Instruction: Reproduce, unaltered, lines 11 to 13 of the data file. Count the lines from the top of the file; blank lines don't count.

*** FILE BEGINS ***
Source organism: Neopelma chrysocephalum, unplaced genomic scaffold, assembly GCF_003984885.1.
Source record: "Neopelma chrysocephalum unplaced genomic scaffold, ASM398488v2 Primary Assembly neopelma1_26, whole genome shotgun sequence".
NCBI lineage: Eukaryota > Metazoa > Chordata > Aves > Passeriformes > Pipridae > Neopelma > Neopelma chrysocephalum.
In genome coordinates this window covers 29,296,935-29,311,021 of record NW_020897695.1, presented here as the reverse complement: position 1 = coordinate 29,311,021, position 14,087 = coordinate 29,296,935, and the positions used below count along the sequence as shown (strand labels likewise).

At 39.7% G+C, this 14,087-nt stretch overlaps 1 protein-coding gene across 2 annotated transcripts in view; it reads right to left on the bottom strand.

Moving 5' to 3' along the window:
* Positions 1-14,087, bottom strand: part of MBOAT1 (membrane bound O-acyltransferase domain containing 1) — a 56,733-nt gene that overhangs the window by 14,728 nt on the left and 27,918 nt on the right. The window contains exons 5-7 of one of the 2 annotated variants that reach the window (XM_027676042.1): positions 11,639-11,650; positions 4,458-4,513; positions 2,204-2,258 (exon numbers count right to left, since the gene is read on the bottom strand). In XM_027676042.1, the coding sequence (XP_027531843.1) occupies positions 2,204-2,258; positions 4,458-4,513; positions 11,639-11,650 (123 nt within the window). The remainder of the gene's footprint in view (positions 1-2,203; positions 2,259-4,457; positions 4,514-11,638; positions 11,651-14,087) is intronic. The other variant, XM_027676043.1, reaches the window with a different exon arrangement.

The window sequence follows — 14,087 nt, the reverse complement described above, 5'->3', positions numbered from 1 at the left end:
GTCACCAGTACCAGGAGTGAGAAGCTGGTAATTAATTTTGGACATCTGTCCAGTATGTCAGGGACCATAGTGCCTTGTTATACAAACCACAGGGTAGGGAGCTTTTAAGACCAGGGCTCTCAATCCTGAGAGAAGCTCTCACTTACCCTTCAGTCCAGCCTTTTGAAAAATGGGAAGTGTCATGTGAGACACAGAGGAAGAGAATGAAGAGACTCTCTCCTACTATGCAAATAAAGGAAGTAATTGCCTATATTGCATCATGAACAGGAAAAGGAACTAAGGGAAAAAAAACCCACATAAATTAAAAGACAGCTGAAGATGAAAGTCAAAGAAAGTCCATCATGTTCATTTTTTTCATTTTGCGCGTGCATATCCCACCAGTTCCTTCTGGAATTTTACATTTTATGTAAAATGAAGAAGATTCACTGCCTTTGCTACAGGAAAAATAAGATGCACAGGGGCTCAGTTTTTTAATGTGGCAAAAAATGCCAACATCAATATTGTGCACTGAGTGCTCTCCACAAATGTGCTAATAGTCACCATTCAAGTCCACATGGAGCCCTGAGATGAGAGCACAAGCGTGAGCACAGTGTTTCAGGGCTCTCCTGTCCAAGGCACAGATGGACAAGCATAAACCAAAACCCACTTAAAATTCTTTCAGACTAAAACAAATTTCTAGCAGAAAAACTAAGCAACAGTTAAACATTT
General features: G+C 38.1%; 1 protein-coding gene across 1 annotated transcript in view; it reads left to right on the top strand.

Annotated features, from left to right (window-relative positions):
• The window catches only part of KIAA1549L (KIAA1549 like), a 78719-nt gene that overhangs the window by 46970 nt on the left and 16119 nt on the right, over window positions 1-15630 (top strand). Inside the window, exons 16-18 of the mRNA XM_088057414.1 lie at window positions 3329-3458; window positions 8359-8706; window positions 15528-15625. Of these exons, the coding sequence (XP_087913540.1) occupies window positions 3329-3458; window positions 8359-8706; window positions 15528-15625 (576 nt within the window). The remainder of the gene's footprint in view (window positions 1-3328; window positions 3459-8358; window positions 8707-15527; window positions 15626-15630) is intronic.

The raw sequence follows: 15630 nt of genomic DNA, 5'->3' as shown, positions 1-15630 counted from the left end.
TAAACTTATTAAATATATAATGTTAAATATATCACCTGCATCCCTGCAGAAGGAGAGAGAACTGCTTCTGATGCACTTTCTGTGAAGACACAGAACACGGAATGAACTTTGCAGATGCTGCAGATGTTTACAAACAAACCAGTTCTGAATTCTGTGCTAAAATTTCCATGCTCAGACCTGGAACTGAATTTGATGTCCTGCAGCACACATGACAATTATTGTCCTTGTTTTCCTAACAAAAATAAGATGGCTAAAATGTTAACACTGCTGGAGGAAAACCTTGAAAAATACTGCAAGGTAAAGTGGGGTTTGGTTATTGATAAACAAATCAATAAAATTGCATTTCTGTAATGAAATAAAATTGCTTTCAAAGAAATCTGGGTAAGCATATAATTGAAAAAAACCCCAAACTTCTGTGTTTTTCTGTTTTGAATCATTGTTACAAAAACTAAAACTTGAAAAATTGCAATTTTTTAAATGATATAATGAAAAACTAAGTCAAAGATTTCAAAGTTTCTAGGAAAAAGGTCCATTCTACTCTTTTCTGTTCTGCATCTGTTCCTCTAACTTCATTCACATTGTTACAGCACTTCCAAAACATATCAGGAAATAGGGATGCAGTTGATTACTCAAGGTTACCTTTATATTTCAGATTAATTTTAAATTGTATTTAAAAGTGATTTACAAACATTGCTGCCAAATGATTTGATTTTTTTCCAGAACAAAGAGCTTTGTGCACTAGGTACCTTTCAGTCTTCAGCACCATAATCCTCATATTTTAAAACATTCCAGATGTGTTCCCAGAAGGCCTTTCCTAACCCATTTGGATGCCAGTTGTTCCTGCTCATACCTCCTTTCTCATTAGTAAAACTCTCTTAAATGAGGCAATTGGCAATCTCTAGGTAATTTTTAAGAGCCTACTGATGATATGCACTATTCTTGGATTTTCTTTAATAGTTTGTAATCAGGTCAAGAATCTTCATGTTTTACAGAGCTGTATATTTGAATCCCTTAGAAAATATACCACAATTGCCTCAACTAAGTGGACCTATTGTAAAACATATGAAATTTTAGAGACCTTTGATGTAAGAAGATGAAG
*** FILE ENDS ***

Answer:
Annotated features, from left to right (window-relative positions):
• The window catches only part of KIAA1549L (KIAA1549 like), a 78719-nt gene that overhangs the window by 46970 nt on the left and 16119 nt on the right, over window positions 1-15630 (top strand). Inside the window, exons 16-18 of the mRNA XM_088057414.1 lie at window positions 3329-3458; window positions 8359-8706; window positions 15528-15625. Of these exons, the coding sequence (XP_087913540.1) occupies window positions 3329-3458; window positions 8359-8706; window positions 15528-15625 (576 nt within the window). The remainder of the gene's footprint in view (window positions 1-3328; window positions 3459-8358; window positions 8707-15527; window positions 15626-15630) is intronic.

The raw sequence follows: 15630 nt of genomic DNA, 5'->3' as shown, positions 1-15630 counted from the left end.